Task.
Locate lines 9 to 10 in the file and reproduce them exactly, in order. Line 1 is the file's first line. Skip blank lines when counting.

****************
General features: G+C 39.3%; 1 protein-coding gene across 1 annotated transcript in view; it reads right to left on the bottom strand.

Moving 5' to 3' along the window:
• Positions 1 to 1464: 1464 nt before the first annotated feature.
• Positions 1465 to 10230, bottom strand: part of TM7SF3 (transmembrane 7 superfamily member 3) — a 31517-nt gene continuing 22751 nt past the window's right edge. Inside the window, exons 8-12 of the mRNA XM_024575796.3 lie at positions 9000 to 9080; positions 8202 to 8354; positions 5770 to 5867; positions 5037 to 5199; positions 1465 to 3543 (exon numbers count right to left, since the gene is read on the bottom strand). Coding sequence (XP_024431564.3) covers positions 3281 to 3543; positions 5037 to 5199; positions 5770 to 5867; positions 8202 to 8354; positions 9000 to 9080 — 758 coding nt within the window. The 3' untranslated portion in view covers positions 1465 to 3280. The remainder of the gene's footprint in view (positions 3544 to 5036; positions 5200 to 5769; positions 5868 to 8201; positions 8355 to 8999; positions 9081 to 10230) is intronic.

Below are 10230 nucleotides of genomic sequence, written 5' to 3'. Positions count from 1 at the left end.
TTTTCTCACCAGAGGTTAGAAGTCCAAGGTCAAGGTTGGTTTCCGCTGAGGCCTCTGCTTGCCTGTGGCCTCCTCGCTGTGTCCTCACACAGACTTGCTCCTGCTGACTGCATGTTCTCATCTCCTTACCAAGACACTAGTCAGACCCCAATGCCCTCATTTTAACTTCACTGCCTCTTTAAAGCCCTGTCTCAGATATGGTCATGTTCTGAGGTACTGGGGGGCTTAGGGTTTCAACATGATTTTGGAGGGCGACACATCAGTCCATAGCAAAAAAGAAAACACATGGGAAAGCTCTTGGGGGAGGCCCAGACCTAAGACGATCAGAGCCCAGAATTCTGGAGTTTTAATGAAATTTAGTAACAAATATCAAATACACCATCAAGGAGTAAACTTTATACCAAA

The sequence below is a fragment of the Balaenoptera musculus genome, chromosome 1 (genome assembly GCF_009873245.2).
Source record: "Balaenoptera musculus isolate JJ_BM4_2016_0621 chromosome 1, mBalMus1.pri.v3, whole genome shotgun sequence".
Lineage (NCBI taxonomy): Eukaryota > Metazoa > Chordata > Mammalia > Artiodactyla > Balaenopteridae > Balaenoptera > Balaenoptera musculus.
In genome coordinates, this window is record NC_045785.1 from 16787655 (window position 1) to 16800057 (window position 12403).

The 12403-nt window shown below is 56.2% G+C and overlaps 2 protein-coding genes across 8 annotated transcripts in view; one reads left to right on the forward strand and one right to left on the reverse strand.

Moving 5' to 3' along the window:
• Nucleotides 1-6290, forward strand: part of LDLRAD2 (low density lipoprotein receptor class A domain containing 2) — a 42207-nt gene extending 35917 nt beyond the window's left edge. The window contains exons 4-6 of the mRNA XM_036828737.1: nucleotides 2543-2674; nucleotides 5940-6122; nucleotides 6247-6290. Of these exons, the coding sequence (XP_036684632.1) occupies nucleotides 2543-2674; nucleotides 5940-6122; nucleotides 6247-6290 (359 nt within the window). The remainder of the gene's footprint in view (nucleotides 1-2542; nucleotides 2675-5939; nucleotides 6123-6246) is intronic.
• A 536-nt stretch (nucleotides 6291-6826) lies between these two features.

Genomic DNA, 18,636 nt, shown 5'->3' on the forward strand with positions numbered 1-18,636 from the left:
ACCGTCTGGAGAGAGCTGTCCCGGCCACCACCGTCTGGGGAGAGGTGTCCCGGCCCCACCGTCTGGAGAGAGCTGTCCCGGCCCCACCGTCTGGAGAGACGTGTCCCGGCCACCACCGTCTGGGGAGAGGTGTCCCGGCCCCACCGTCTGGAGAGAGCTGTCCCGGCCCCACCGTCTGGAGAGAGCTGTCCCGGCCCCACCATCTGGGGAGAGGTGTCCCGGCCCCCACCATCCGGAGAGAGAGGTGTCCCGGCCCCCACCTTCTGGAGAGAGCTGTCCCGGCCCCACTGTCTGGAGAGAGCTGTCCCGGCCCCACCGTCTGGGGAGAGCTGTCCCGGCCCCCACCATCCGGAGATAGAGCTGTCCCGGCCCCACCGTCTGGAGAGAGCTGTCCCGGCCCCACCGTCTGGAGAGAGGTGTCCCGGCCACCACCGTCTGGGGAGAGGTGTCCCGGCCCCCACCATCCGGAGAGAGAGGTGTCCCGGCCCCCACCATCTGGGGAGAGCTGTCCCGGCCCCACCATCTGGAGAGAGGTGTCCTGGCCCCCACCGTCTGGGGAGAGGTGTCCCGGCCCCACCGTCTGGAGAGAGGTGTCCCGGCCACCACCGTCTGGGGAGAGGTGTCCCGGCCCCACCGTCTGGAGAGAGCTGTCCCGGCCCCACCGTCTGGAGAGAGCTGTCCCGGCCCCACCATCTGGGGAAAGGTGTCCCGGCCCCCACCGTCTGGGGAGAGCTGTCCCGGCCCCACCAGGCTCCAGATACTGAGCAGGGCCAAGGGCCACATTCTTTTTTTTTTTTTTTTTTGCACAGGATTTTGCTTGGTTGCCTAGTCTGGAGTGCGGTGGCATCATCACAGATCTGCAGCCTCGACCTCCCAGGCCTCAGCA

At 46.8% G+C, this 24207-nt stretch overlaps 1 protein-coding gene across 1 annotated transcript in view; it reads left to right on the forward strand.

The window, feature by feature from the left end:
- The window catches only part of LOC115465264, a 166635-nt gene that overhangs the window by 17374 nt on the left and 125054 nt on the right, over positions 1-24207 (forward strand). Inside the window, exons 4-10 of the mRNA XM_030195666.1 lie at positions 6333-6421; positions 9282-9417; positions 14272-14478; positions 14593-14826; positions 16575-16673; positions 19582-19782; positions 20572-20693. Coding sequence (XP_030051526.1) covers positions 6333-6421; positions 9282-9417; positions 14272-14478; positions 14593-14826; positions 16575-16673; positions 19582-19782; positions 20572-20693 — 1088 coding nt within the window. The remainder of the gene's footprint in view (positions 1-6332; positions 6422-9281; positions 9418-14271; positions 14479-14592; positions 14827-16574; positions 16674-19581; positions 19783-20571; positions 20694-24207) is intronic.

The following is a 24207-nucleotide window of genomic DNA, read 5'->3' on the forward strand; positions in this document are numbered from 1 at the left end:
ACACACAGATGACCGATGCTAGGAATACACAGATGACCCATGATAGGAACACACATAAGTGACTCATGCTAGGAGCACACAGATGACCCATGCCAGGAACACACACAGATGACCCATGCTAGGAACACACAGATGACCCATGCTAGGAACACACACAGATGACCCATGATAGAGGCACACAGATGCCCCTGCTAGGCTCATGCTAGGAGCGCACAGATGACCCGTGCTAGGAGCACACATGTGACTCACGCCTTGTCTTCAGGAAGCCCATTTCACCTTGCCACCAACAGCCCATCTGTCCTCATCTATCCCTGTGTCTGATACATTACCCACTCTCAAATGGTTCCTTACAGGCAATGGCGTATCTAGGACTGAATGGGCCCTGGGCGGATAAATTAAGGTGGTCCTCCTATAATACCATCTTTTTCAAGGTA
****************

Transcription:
Lineage (NCBI taxonomy): Eukaryota > Metazoa > Chordata > Mammalia > Artiodactyla > Balaenopteridae > Balaenoptera > Balaenoptera musculus.
In genome coordinates, this window is record NC_045785.1 from 16787655 (window position 1) to 16800057 (window position 12403).